Two of the world's biggest investment banks have warned their profits are likely to be severely affected by a crisis at a US hedge fund.
Nomura and Credit Suisse were among banks providing prime brokerage services to Archegos, which was founded by former hedge fund manager Bill Hwang. Both plunged more than 15%.
Both have been hit by problems at hedge fund Archegos, which led to the sale of billions of pounds of shares on Friday.
Hedge funds make money buying and selling shares. It is thought that Archegos made some large investments in certain companies that started to go wrong, and its backers then insisted it raise money quickly.
The warning sent shares in both banks tumbling, with Nomura closing 16 per cent lower in Tokyo, their worst one-day fall. Credit Suisse shares sank 13.8 per cent, their steepest decline since the pandemic-induced turmoil in March 2020.
While Credit Suisse and Nomura shares were hit hardest, other banks were also on the back foot, with Morgan Stanley stock falling 4 per cent.
Credit Suisse's fortunes are already facing a hit from its lending to Greensill Capital, the finance firm whose collapse has put at risk the future of the UK's Liberty Steel.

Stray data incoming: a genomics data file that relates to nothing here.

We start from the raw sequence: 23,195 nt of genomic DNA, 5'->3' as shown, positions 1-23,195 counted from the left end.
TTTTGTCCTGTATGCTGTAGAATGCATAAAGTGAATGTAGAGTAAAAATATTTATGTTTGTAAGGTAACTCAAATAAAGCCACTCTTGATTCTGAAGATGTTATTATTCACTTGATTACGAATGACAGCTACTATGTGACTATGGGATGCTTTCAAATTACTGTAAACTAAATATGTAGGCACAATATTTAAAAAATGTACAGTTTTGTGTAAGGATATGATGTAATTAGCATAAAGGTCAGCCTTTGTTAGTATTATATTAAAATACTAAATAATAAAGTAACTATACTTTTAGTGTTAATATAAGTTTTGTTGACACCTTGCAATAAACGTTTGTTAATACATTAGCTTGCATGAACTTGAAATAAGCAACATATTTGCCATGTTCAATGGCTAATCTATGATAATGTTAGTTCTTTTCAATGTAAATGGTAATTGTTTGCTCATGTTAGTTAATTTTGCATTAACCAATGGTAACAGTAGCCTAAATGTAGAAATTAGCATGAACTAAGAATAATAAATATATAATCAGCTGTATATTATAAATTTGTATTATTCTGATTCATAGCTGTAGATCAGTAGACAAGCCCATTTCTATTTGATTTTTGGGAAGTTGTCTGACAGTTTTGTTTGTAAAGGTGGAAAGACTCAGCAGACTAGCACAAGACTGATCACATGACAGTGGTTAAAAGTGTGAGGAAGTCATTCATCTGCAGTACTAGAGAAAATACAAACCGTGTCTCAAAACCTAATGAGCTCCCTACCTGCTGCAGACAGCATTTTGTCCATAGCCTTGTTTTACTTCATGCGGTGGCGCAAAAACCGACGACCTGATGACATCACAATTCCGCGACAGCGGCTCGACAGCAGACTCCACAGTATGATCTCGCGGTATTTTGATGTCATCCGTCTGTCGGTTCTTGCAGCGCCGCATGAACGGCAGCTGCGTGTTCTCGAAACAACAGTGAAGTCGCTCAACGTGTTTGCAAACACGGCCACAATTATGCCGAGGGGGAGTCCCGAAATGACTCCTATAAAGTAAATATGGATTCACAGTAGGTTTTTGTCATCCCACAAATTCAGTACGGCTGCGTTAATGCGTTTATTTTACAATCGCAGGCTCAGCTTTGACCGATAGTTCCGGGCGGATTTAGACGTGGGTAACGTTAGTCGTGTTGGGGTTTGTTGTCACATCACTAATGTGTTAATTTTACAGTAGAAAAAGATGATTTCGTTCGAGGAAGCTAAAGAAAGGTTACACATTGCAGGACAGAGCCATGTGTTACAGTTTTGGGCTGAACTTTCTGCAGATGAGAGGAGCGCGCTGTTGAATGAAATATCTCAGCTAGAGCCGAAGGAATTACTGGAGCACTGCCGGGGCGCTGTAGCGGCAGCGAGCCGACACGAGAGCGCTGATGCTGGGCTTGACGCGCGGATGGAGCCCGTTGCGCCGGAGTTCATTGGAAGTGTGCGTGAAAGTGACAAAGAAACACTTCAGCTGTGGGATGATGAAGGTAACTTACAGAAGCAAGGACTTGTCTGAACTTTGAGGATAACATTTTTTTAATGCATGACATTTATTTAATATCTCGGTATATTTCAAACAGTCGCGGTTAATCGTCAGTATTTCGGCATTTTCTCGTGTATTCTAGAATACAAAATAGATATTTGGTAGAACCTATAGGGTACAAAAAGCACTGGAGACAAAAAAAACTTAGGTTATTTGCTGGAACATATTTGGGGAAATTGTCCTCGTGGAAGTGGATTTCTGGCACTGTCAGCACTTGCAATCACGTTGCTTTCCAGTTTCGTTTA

In a statement issued on Monday, Credit Suisse said: "A significant US-based hedge fund defaulted on margin calls made last week by Credit Suisse and certain other banks.
"Following the failure of the fund to meet these margin commitments, Credit Suisse and a number of other banks are in the process of exiting these positions.
"While at this time it is premature to quantify the exact size of the loss resulting from this exit, it could be highly significant and material to our first quarter results."
Nomura said it was evaluating the extent of the potential losses, adding that its estimated claim against the unnamed client was about $2bn.
Archegos is a family office that manages the wealth of Hwang, a “Tiger cub” alumnus of Julian Robertson’s legendary Tiger Management hedge fund. It had about $10bn of assets last week, according to prime brokers. New York-based Hwang previously ran the Tiger Asia hedge fund, but he returned cash to investors in 2012 when he admitted to wire fraud relating to Chinese bank stocks.